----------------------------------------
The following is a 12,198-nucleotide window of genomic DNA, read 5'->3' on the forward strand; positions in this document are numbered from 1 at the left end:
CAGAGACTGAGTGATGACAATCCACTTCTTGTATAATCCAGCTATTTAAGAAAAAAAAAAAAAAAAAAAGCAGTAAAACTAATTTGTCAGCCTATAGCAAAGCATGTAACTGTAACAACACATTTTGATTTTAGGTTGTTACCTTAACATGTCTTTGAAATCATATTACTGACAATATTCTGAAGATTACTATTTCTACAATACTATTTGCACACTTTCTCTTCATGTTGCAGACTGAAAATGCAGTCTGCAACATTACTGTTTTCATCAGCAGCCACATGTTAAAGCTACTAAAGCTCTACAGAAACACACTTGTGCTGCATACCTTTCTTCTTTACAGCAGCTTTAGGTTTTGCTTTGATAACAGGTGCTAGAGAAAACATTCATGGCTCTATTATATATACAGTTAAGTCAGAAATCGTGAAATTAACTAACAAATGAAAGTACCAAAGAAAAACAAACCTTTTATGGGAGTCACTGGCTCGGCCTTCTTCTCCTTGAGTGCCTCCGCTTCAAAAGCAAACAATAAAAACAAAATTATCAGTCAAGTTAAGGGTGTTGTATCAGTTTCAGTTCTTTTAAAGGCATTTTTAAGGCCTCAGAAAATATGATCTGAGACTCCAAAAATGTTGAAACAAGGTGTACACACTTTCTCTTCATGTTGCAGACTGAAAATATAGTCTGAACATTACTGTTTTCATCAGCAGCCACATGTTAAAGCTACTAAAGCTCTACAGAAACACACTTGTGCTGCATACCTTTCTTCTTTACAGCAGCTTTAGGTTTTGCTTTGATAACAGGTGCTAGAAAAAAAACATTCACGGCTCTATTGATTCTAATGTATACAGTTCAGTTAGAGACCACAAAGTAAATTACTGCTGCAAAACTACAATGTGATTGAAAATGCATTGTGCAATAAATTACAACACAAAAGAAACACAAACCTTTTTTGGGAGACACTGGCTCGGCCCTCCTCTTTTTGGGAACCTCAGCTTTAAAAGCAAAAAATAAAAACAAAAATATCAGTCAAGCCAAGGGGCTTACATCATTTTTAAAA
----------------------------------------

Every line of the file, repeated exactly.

The following is a 12,198-nucleotide window of genomic DNA, read 5'->3' on the forward strand; positions in this document are numbered from 1 at the left end:
CAGAGACTGAGTGATGACAATCCACTTCTTGTATAATCCAGCTATTTAAGAAAAAAAAAAAAAAAAAAAGCAGTAAAACTAATTTGTCAGCCTATAGCAAAGCATGTAACTGTAACAACACATTTTGATTTTAGGTTGTTACCTTAACATGTCTTTGAAATCATATTACTGACAATATTCTGAAGATTACTATTTCTACAATACTATTTGCACACTTTCTCTTCATGTTGCAGACTGAAAATGCAGTCTGCAACATTACTGTTTTCATCAGCAGCCACATGTTAAAGCTACTAAAGCTCTACAGAAACACACTTGTGCTGCATACCTTTCTTCTTTACAGCAGCTTTAGGTTTTGCTTTGATAACAGGTGCTAGAGAAAACATTCATGGCTCTATTATATATACAGTTAAGTCAGAAATCGTGAAATTAACTAACAAATGAAAGTACCAAAGAAAAACAAACCTTTTATGGGAGTCACTGGCTCGGCCTTCTTCTCCTTGAGTGCCTCCGCTTCAAAAGCAAACAATAAAAACAAAATTATCAGTCAAGTTAAGGGTGTTGTATCAGTTTCAGTTCTTTTAAAGGCATTTTTAAGGCCTCAGAAAATATGATCTGAGACTCCAAAAATGTTGAAACAAGGTGTACACACTTTCTCTTCATGTTGCAGACTGAAAATATAGTCTGAACATTACTGTTTTCATCAGCAGCCACATGTTAAAGCTACTAAAGCTCTACAGAAACACACTTGTGCTGCATACCTTTCTTCTTTACAGCAGCTTTAGGTTTTGCTTTGATAACAGGTGCTAGAAAAAAAACATTCACGGCTCTATTGATTCTAATGTATACAGTTCAGTTAGAGACCACAAAGTAAATTACTGCTGCAAAACTACAATGTGATTGAAAATGCATTGTGCAATAAATTACAACACAAAAGAAACACAAACCTTTTTTGGGAGACACTGGCTCGGCCCTCCTCTTTTTGGGAACCTCAGCTTTAAAAGCAAAAAATAAAAACAAAAATATCAGTCAAGCCAAGGGGCTTACATCATTTTTAAAA